Guitarists Nick Nace and Ann Enzminger join voices in some rich harmonies fronting the band. Nace’s vocals have a wry, sardonic edge; Enzminger alternates between a country soul wail and a clipped precision in the same vein as Sarah Guild of the New Collisions. The opening track, Where Are Songs sets the tone, Duffy’s swirly, lush organ blending with Sean Boyd’s banjo, Nace’s guitar back in the mix, oscillating through a flange. Wisconsin Window Smasher – a tribute to the legendary Mary Sweeney – has a Sticky Fingers-era Stones vibe, a sound they return to with a vengeance a little later on in the savage working person’s lament No Way Out. Likewise, the harmony-fueled Song About Rocks builds to a growling backbeat rock tune: “Don’t stones cry?” Enzminger ponders.

The banjo waltz My Love Is in Washington DC banjo waltz reminds of Curtis Eller at his most sureal and creepy, Enzminger adding disarmingly high harmonies, “Where angels are bullets and death is a clown.” The intensity peaks out with the angst-driven Somewhere Else, another case where the lyrics contrast with a comforting, familiar, catchy tune, in this case Creedence-flavored rock. Jonnie Miles’ tiptoeing drums give Tilly a suspenseful edge, while Until the Waters Go shuffles along with lively horns and piano. There are also a couple of straight-up gospel numbers, the organ-spiced Angels (a remake of the old standard Wish I Was in Heaven Sitting Down) and the stripped-down country blues-infused Lay Me Down.

Psychedelic Balkan Grooves from Choban Elektrik

Choban Elektrik made some waves last year when they debuted as Electric Balkan Garage, a psychedelic keyboard rock band playing traditional Balkan melodies. Since then keyboardist Jordan Shapiro and bassist Dave Johnsen (both formerly of Zappa cover band Project/Object) and drummer Phil Kester have made a mind-warpingly original album and have continued to play live around New York, with a gig this Thursday the 15th at 7:30 PM at Littlefield opening for the Debutante Hour, who’re doing their album release show. Choban Elektrik’s album is creepy and intense and like nothing that’s been made since probably the late 70s, maybe earlier. And the acts who were playing this kind of stuff back then, like Estonian acid rockers Suuk, were basically metal guitar bands. Music doesn’t get much more original than this.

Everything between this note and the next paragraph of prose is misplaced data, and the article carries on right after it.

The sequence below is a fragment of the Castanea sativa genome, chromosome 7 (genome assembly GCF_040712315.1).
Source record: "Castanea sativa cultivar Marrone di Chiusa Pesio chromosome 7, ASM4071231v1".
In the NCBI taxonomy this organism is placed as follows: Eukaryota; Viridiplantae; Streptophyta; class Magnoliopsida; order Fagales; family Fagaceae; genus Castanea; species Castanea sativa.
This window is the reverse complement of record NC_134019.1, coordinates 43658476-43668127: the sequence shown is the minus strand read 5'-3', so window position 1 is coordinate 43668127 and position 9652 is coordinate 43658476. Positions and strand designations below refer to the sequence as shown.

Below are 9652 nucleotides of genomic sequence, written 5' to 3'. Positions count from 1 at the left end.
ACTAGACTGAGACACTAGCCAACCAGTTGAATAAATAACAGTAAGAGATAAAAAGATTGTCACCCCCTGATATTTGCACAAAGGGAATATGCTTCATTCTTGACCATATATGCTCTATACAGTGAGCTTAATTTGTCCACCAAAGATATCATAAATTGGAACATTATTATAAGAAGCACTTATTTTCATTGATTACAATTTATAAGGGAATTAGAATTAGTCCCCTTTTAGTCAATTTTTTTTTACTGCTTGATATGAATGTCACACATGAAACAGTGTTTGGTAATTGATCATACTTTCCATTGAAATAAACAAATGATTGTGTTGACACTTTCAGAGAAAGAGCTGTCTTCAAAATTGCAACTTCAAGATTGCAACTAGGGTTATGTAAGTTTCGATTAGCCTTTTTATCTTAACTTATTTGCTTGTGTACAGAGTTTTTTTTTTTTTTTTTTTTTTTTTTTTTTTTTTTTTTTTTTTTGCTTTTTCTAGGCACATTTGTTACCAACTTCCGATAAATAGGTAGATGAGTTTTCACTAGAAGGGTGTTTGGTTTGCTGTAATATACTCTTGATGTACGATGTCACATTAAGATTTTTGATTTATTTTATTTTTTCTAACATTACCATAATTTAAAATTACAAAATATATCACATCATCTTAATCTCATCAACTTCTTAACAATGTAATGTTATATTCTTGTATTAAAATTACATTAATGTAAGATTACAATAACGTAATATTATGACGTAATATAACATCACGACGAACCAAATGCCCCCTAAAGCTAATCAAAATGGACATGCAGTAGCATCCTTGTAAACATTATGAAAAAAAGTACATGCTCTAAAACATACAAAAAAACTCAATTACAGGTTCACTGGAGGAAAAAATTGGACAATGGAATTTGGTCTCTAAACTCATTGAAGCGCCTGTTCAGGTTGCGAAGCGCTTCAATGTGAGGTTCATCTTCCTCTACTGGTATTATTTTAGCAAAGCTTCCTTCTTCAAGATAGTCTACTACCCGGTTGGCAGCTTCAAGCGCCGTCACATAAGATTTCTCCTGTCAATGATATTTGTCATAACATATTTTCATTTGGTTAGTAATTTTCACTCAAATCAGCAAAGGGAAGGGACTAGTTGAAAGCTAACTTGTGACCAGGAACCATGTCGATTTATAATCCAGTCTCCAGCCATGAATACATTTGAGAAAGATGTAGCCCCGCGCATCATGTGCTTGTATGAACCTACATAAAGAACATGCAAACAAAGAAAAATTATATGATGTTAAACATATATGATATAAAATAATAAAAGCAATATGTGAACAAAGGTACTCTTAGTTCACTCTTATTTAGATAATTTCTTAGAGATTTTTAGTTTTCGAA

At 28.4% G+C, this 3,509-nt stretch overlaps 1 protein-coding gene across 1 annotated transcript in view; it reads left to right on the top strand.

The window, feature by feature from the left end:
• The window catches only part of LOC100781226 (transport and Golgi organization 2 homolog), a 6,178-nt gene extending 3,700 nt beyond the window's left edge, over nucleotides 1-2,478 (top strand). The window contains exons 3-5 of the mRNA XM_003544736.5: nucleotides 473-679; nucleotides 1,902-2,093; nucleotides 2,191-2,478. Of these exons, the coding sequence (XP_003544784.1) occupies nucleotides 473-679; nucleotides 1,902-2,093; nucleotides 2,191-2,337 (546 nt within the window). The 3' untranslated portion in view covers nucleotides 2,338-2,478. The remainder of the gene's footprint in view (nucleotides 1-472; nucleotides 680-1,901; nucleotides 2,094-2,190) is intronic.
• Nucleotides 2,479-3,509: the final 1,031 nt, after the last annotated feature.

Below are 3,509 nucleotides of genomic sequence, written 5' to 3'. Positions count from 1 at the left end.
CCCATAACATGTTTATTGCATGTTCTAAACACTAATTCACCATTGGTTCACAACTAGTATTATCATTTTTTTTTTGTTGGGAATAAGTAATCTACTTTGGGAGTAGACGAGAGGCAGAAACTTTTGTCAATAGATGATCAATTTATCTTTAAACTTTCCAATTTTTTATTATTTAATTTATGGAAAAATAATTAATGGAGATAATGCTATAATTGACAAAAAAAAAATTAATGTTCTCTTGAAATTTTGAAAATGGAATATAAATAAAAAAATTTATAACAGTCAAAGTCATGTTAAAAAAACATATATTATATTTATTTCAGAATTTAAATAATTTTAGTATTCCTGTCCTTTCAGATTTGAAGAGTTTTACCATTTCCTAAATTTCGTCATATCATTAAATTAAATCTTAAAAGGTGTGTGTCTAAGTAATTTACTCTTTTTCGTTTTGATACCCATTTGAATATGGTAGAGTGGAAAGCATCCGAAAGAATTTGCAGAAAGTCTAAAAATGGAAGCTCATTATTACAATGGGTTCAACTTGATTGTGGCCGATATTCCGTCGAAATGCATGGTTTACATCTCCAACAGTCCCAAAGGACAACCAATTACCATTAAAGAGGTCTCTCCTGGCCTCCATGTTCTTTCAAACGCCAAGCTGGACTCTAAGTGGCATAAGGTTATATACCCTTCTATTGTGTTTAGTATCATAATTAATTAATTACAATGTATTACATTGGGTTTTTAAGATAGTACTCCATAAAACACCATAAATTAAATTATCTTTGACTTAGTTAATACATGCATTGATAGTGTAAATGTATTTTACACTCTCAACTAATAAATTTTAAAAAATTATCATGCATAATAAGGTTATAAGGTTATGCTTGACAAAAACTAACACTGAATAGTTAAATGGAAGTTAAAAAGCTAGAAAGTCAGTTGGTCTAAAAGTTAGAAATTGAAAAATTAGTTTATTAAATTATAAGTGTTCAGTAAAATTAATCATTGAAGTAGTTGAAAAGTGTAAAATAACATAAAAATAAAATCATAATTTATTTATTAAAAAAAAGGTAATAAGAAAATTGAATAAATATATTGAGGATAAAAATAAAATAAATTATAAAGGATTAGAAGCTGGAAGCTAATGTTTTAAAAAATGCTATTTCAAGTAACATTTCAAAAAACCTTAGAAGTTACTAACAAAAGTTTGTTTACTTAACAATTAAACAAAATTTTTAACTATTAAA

And this isn’t fusion: it’s rock. 95% of the time, Shapiro carries the solos: no slaphappy Dave Matthews bass, no retarded brontosaurus drums. While the tempos here are sometimes cruelly tricky, Kester keeps it steady: he could go in a metal direction if he wanted to, but he doesn’t. Likewise, Johnsen plays warmly and melodically, sometimes doubling the keyboard line as the band hits a crescendo on a turnaround, occasionally firing off deep, earthtoned chords or tremoloing a note for extra menace. Shapiro is a monster player: fast and precise when he’s playing a clarinet line as he does on the album’s tenth track, dark and murky on the organ, surreallistically bright and edgy on Fender Rhodes. He also plays murderously slithery, roaring Balkan metal guitar on the album’s fifth track, similar to Eyal Maoz’s adventures in this kind of music but with a more nimble rhythm section and more of a corrosive noiserock edge.